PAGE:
Babu Shiva Prasad of Benaras, an official in the department of public instruction was one of the first to publish such a memorandum. In his work, ‘Memorandum: Court characters in the upper provinces of India’, he wrote: “When the Mohommedans took possession of India, they found Hindi the language of the country, and the same character the medium through which all language was carried on.” Prasad argued that the new Muslim rulers did not bother learning the new language, rather forced the Hindus to learn Persian. Consequently, he wrote that by making Hindi the language of administration, not only would the masses be able to understand court proceedings, but also ‘Hindu nationality’ would be restored.
Similar arguments were also made by Bhartendu Harishchandra, also known as the father of Hindi literature, and by Pandit Madan Mohan Malviya who went on to establish the Akhil Bharatiya Hindu Mahasabha. At the same time, several organisations also started cropping up to put forward a case for Hindi. Instrumental in this regard were Nagari Pracharini Sabha formed in Banaras in 1893, Hindi Sahitya Sammelan in Allahabad in 1910, Dakshina Bharat Hindi Prachar Sabha in 1918 and Rashtra Bhasha Prachar Samiti in 1926.
Things came to a head in 1880 when the government of India appointed a commission under the chairmanship of Sir William Hunter to take stock of the progress made by education in India. Many came under the impression that the commission had the power to bring about a change in the language policy. “Several North West Provinces and Oudh organisations collected over 67,000 signatures in favour of Hindi and Nagari and sent them to the commission along with a hundred memorials,” wrote King in his book, ‘One language, two scripts: the Hindi movement in nineteenth century north India’.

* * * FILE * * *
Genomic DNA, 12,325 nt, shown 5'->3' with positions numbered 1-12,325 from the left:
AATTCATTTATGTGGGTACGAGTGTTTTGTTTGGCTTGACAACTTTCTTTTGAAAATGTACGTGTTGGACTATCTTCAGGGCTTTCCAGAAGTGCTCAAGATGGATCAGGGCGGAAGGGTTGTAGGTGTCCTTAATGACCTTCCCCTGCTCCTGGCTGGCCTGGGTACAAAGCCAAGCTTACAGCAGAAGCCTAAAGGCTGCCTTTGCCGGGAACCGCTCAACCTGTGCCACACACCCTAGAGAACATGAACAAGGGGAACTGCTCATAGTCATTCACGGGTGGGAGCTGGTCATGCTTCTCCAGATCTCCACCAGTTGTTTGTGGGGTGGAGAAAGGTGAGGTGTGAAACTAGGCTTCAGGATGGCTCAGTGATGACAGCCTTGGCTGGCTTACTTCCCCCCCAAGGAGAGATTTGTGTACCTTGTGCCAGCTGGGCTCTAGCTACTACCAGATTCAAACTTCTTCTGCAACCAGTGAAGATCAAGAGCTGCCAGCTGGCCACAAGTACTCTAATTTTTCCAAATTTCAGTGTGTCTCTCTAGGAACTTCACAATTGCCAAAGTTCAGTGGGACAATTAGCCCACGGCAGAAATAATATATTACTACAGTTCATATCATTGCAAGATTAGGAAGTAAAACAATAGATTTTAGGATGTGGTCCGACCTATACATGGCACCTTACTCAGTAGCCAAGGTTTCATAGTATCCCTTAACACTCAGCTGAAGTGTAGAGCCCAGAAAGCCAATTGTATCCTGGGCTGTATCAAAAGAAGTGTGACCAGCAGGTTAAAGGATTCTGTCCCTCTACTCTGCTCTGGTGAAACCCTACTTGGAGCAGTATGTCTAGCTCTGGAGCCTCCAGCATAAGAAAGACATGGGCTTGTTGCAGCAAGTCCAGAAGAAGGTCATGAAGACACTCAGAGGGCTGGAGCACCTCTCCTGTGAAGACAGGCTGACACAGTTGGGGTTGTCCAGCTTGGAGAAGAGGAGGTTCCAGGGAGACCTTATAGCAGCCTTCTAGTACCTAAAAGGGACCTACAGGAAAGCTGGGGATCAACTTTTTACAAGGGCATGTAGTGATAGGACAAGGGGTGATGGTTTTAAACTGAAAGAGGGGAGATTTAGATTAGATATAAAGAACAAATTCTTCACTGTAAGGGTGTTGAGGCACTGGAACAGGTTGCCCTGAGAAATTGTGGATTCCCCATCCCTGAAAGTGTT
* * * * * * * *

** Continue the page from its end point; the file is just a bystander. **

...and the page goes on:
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After a lengthy and robust campaign, the Hindi advocates found a ray of hope in 1900 when the government of North Western Provinces and Oudh declared an equal status to be shared by the Devanagari and Urdu script. King in his article noted how many educated Muslims reacted sharply to the decision. He quoted a report from the Indian Daily Telegraph of Lucknow that summarised the reaction of the Urdu speakers: “This calamity…hangs above our head; we are required thereby to wander amidst the zigzag of the strange and horrible characters of the Devanagari script and bid farewell to the language which reminds us of the glory of our forefathers and which is now the remnant of the once mighty sovereigns of India.”
Urdu writers came to believe that with the resolution of 1900, their language would become extinct. Several organisations sprang up with the objective of defending and promoting the Urdu language. Chief among these was the Anjuman Taraqqi-e-Urdu (Society for the progress of Urdu) which was set up in 1903.
Though the resolution of 1903 did not actually bring much of a change in the official and popular usage of the two languages, it did embitter Hindu-Muslim relations for decades to come. Many believe that the Hindi-Urdu controversy of the 19th century contained the seeds of Muslim separatism, and found itself finally manifesting in the Partition of the country. The religious dichotomy between the two languages acquired further currency when Pakistan adopted Urdu as its national and official language, and India adopted Hindi along with English as its official language.
One language, two scripts: the hindi movement in nineteenth century north india by Christopher King
Modern India, 1885-1947 by Sumit Sarkar
Language, religion and politics in north india by Paul R. Brass